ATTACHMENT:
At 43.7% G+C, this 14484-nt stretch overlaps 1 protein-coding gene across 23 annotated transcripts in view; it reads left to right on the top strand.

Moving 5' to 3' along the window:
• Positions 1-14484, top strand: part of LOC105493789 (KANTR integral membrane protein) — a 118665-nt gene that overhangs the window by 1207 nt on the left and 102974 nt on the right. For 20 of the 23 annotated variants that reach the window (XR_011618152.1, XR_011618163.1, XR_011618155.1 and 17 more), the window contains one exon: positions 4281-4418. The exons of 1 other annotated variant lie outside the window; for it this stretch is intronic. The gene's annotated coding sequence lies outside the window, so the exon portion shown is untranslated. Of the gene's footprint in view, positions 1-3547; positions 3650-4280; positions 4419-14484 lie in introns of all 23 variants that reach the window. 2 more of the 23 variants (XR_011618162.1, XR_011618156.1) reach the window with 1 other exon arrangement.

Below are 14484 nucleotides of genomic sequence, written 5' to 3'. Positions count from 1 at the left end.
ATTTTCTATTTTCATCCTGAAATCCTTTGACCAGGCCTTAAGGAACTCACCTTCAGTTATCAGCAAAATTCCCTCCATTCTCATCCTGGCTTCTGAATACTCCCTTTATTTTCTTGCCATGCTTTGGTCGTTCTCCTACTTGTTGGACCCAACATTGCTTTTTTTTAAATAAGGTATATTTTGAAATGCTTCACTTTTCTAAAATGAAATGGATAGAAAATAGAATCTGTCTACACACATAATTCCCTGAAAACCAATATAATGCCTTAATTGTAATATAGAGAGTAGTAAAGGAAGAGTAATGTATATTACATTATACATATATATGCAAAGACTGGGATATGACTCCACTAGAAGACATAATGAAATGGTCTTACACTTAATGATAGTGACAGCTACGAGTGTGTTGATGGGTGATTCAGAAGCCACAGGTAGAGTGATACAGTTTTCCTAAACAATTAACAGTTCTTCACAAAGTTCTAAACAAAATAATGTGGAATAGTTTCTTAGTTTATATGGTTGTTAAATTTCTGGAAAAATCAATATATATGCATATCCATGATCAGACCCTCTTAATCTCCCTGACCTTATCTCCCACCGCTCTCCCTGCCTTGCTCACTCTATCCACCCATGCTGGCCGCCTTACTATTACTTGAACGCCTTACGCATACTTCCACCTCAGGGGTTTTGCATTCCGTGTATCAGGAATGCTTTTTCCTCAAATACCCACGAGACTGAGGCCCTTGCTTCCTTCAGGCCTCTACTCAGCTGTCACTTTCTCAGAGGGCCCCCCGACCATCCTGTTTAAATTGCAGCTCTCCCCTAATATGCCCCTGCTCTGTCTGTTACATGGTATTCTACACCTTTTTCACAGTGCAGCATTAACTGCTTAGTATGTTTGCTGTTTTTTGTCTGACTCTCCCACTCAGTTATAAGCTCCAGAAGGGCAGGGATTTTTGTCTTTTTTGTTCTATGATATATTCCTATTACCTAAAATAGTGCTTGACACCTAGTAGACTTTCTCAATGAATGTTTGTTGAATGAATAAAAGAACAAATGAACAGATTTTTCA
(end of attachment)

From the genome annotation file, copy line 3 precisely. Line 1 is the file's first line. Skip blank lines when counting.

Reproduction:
• Positions 1-14484, top strand: part of LOC105493789 (KANTR integral membrane protein) — a 118665-nt gene that overhangs the window by 1207 nt on the left and 102974 nt on the right. For 20 of the 23 annotated variants that reach the window (XR_011618152.1, XR_011618163.1, XR_011618155.1 and 17 more), the window contains one exon: positions 4281-4418. The exons of 1 other annotated variant lie outside the window; for it this stretch is intronic. The gene's annotated coding sequence lies outside the window, so the exon portion shown is untranslated. Of the gene's footprint in view, positions 1-3547; positions 3650-4280; positions 4419-14484 lie in introns of all 23 variants that reach the window. 2 more of the 23 variants (XR_011618162.1, XR_011618156.1) reach the window with 1 other exon arrangement.